Tuesday, June 26, 2012

TESOL Teaching Tip #29 - All English Learners are Not “Created Equal”

My class this year consisted of 20 students, of which only 1 spoke English only in his household, and even he began his life in a bilingual environment. The other 18 spoke at least one, if not two other languages in their homes, and go to school in English, although they don’t live in an English speaking country. Due to my unique teaching position, I have had some readers ask for tips on teaching English Language Learners. Here’s this week’s Tuesday TESOL Teaching Tip:

TESOL Teaching Tip #29 - Know your students' language and literacy background. The more we know about our students, the more we know how to motivate and engage them. Stop by my blog - Raki's Rad Resources to find more information on getting to know your esl and ell students.

ELL Teaching Tip #29: Start Out With the Info

At the beginning of each school year, you get a list of students with no information.  If you’re lucky, you might get a star next to the names of students with an IEP or who attend ESL or Gifted and Talented, but rarely do you get more information than that.  If you’re like me, you may run to the teachers from the previous grade and ask for more information.  However, those teachers may or may not be back, or available for you to ask, and so we often start each year fresh. 
With any student, it is nice to have additional information about their background and home situation.  However, when dealing with English Language Learners, it can completely change how you should be teaching them.
For example, if you get a fourth grader who has been learning English for less than six months and has Arabic as their academic language, you are going to need to spend some time working on those basic alphabetic and phonetic principles.  Whereas, if you get a fourth grader who speaks Spanish at home, but learned how to read in English and Spanish at the same time, you will not need to do alphabetic or phonetic principles, but you will spend more time on vocabulary, idioms, and activities that will bring their spoken and written English to the same level as their Spanish (if it isn’t already).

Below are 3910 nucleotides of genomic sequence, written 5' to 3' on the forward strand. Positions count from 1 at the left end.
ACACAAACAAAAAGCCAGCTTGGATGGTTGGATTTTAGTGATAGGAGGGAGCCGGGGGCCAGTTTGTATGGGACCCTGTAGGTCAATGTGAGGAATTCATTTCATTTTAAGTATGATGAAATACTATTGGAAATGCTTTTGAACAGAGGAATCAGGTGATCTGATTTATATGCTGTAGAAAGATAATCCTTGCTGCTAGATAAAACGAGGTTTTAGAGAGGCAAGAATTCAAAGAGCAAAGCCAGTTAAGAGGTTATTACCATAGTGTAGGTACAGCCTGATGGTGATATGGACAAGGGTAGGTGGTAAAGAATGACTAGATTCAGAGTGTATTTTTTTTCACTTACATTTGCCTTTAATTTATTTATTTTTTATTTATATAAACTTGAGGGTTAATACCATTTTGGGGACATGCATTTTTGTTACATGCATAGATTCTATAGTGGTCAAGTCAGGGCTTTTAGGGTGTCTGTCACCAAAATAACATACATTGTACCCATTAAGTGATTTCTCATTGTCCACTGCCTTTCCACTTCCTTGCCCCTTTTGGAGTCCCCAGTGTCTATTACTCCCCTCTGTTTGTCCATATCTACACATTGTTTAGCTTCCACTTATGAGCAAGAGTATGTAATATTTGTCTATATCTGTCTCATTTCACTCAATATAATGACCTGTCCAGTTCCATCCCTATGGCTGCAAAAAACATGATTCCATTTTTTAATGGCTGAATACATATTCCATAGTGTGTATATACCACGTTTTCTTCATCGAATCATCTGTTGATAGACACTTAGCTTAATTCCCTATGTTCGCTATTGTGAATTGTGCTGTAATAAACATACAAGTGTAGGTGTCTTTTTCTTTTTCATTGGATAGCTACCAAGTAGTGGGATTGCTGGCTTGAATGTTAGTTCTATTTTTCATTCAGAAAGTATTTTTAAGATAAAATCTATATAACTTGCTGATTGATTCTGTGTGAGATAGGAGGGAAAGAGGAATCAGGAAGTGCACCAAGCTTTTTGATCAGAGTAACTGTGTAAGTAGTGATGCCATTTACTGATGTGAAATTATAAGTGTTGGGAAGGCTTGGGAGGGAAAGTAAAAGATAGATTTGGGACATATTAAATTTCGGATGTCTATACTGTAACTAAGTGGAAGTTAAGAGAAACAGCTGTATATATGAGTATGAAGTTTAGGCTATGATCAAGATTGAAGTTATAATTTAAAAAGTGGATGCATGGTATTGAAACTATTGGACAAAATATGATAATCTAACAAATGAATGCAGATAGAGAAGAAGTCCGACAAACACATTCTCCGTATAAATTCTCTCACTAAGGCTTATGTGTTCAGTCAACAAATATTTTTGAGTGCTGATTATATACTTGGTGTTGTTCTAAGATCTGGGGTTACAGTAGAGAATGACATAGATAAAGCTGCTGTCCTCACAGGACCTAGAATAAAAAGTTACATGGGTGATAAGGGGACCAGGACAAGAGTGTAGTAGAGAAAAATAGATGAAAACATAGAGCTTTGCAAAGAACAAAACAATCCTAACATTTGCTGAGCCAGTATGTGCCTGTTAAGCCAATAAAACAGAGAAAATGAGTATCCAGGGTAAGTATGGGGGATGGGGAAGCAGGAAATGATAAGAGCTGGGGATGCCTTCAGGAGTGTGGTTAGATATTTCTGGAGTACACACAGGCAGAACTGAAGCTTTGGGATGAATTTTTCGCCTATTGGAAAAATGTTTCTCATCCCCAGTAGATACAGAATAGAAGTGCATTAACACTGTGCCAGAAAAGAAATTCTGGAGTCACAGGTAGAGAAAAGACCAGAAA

There are other things that can impact a child’s language development as well – for example if their parents don’t read or write in the home language or English, this can impact their language development.  Knowing their math ability in their home language can also be helpful.
Language Survey - Gather Information about Your English Language Learners by Giving Parents this Free Survey
How, though, do we get that information about our students?  Well, one way is to take some time to go back through their student records.  Another way is to issue a “Language Survey” with your beginning of the year paperwork.  On the language survey, you can gather information about what language(s) is spoken and read at home.  (Great information to help with parent communication too!)  You can also find out when your students started speaking in their home language, and in English.  This language survey, translated into both French and Spanish, is included in my Parent Communication Forms Packet.

Language Survey - Gather Information about Your English Language Learners by Giving Parents this Free Surve
       







Language Survey - Gather Information about Your English Language Learners by Giving Parents this Free Surve


Successful Strategies for Teaching English Language Learners - VideoDo you enjoy the weekly TESOL Teaching Tips? Would you like to view an hour long presentation on this topic? I recently presented on Strategies for Teaching English Language Learners at the Everything’s Intermediate Expo. Now you can grab the presentation for just $3.95 from Teacher’s Notebook.


Find more TESOL Teaching Tips here, and come back every Tuesday for a new tip!

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